The Smashing House (ELJ Publications, 2013)
What are some of your favorite chapbooks?
Little Oceans by Tony Hoagland from Hollyridge Press. It’s a poetry chapbook, and I do have a few poetry or prose poem chapbooks, but this one you are speaking to me about is a fiction chap.
What’s your chapbook about? How is it similar to or different from your earlier work?
The Smashing House is a short fiction chapbook. Most of my published work and books are poetry.
What advice would you offer to an aspiring chapbook author?
The chapbook as a form has a venerable history. They were out of fashion, however, in the US for a long time, but now seem to be seeing a resurgence. They are a good way to build audience, but also a great way to work with a smaller gesture whether in poetry or prose, to work on a smaller palette.
Have you ever written a fan letter to a writer? What did you/might you say?
I write fan letters in my head all the time, and anytime I write something that might be called a review, it’s really a fan letter in the sense that I am taking someone seriously and really trying to understand their work. There is a great tradition of writers writing to other writers. It’s a beautiful thing.
What do you think the connection is between image and language, and how might this connection be seen in your writing?
The title of this chapbook is an image; The Smashing House evokes the literal broken homes of the east coast after Hurricane Sandy, but it also is metaphoric in the sense of how world views are shattered after catalytic events, and those are not always societal or communal; they are also personal. In the title story, the boy who finds a room filled with glass he can smash is processing family dysfunction and anger. In the story “Boats in Strange Places,” a train conductor actually sees many boats that have been lifted from the water during the storm and deposited near the tracks, but it is also metaphoric of psychic and personal dislocation. Many of the stories in the chapbook operate with image and metaphor at the core.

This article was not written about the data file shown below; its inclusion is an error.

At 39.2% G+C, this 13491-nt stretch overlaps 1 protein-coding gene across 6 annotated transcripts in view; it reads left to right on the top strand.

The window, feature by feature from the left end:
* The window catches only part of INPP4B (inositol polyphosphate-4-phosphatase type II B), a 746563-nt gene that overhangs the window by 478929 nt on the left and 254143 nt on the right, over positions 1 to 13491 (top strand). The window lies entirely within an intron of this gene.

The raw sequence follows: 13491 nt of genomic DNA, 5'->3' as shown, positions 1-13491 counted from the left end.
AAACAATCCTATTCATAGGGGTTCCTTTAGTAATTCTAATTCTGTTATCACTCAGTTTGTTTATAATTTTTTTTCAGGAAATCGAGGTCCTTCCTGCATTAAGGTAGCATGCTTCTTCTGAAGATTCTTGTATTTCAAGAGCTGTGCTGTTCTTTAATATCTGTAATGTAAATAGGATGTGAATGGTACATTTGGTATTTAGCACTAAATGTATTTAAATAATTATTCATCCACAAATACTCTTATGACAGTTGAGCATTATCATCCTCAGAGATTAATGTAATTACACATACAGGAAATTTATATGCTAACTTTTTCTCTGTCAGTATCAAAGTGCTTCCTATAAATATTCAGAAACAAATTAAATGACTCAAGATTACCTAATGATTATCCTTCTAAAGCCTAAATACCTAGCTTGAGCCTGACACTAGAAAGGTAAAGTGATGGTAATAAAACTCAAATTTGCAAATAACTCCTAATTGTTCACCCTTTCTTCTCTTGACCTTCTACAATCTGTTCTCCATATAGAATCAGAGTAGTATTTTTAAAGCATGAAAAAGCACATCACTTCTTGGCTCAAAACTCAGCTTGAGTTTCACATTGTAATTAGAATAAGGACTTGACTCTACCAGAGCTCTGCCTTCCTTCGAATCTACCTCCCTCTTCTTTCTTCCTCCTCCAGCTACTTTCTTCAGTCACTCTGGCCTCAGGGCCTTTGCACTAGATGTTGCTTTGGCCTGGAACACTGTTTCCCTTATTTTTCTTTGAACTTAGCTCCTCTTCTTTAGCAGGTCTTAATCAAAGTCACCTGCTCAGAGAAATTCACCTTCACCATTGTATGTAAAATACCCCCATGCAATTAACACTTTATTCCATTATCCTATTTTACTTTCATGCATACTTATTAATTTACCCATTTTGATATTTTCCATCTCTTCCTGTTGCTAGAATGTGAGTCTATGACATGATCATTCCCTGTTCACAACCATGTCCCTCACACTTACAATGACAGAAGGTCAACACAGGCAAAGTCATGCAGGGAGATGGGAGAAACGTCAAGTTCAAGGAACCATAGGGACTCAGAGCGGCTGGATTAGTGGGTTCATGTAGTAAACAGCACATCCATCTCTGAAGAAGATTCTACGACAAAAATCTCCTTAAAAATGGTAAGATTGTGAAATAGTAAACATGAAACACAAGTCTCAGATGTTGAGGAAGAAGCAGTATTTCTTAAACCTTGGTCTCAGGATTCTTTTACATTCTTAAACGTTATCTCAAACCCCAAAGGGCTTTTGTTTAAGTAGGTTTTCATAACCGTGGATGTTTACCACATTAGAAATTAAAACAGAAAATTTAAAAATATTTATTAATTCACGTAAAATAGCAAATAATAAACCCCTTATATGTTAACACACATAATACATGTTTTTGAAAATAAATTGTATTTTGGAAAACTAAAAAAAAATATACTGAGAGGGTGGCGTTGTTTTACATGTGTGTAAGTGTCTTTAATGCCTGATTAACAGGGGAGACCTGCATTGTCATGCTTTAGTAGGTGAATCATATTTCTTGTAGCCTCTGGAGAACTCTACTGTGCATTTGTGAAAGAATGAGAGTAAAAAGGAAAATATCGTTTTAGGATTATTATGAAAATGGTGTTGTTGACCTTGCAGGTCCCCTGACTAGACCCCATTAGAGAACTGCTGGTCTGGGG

Laura McCullough’s most recent books are Rigger Death & Hoist Another, poems (Black Lawrence Press, 2013), Ripple & Snap, micro-fiction/prose-poems about the aftermath of a public suicide (ELJ Publications, 2013), The Smashing House, a short fiction chapbook (ELJ Publications, 2013), and her edited anthology, The Room & the World: Essays on the Poetry of Stephen Dunn (Syracuse University Press, 2013). Her other books are Panic (winner of the Kinereth Gensler Award, Alice James Books, and a BOTYA finalist), Speech Acts (Black Lawrence Press), and What Men Want (XOXOX Press). Her first book of poetry, The Dancing Bear, was published by the now defunct Open Book Press. Her second edited anthology, A Sense of Regard: Essays on Poetry and Race is forthcoming in late 2014 from University of Georgia Press. Her essays, criticism, poems, creative non-fiction, and short fiction have appeared in Diode, Plume, Drunken Boat, The Georgia Review, New South, Guernica, The American Poetry Review, Green Mountains Review, Pank, The Good Men Project, The Writer’s Chronicle, Gulf Coast, Pedestal, Painted Bride Quarterly, and others. She was the founding editor of Mead: the Magazine of Literature and Libations and currently acts as an editor-at-large.